September 15, 2014

Fence Design and Layout....What kind of fence should I install?


The kind of fence that should be installed depends
upon:
• Purpose of the fence
• Kind and class of livestock to be contained
• Operator preference
• Predator control
• Cost
Permanent or temporary fences may define
paddocks within the grazing unit. During initial
stages of paddock layout many producers prefer to
use temporary fences to create paddocks and lanes.
This allows for easy adjustment of the layout as
producers learn what size paddock they need, how to
easily accomplish livestock movement, and how
forages react to managed grazing. After gaining
experience, the producers usually install some type
of permanent fence to define paddocks and lanes.
A. Permanent Fences:
Permanent fences are used for the perimeters of
pasture systems, livestock corrals, and handling
facilities. Sometimes they are used to subdivide
pastures into paddocks. This is especially true
for certain kinds and classes of livestock, such as
bison.
1. High Tensile Wire Fences
This is a relatively new type of fence, which has
become increasingly popular in recent years.
Typically perimeter fences are 4-6 strands of
wire and interior fences are 1-2 strands of wire.
Advantages:
• Relatively easy to install and maintain.
• Can be powered to provide a psychological as
well as physical barrier.
• Several contractors available to do installation.
Disadvantages:
• Requires some special equipment, such as a post
driver for installing wooden posts.
• Fences with several strands of wire are not easily
moved.
• Wire is difficult to handle if fence is to be
moved.
2. Woven Wire Fences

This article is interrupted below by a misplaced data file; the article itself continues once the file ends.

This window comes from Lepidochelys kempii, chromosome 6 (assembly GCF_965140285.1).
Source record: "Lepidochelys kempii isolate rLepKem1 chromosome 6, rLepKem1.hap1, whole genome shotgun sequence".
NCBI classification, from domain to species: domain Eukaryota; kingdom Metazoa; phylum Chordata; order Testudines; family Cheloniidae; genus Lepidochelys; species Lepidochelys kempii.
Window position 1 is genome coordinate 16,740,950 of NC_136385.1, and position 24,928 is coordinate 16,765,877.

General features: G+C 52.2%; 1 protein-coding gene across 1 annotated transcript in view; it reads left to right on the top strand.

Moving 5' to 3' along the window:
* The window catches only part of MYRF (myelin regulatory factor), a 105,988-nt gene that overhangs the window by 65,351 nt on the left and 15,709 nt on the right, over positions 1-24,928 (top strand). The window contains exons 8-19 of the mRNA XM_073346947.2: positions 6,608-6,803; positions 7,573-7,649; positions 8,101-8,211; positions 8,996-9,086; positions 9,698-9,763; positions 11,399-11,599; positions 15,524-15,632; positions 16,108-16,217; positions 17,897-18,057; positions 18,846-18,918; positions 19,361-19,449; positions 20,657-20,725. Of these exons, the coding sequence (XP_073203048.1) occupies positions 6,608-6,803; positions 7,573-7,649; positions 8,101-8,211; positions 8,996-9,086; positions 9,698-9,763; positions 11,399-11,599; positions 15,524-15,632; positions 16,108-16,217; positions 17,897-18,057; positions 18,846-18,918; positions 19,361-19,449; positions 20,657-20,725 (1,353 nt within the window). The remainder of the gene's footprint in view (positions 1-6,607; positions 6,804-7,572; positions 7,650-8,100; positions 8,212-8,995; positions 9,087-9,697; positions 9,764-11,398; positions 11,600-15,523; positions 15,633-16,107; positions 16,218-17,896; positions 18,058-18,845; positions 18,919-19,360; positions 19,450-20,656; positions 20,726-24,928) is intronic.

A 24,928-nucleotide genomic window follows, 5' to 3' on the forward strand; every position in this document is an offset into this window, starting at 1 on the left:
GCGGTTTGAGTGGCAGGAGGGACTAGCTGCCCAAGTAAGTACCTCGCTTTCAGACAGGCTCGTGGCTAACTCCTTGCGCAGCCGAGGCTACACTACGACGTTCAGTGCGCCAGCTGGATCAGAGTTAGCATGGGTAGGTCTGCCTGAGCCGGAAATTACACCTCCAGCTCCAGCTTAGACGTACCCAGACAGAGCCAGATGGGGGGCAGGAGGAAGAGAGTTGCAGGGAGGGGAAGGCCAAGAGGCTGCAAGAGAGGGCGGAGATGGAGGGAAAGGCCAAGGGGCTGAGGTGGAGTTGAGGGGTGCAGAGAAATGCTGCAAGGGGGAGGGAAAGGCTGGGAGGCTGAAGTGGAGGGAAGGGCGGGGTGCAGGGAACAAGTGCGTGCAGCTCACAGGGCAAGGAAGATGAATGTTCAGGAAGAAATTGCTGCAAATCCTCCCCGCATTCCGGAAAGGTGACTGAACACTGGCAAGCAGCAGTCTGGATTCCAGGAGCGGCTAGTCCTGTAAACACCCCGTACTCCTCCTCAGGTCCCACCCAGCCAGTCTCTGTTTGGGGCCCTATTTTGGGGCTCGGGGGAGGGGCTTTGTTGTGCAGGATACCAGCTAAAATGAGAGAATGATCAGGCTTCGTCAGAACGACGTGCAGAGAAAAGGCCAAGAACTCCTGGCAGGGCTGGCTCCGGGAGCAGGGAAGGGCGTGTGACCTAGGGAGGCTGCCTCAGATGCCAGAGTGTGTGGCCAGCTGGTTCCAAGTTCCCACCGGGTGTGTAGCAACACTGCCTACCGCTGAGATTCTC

Woven wire is a traditional type of fence. It is
used primarily for hogs and sheep. Woven wire
fences normally have one or two strands of
barbed wire installed above the woven wire.
Advantages:
• Not dependent on electrical power. Is useful in
remote locations.
• Provides barrier for smaller kinds of livestock
(sheep, hogs).
Disadvantages:
• Cannot be powered, provides only a physical
barrier.
• Requires much labor to install.
• Not easily moved.
• Weed and vegetative growth promotes snow
piling.
3. Barbed Wire Fences
Barbed wire is a traditional type of fence, which
is still quite popular. Barbed wire fences should
be at least 4 strands for perimeter fences. When
used for interior fences, they are typically 3 or 4
strands. Barbed wire should never be electrified
because of greater potential for animal injury.
Advantages:
• Not dependent upon electrical power, thus is
useful in remote areas.
• Most producers are experienced with
construction of barbed wire fences.
Disadvantages:
• Not easily moved.
• Provides only a physical barrier.
• Susceptible to damage from snow accumulation.

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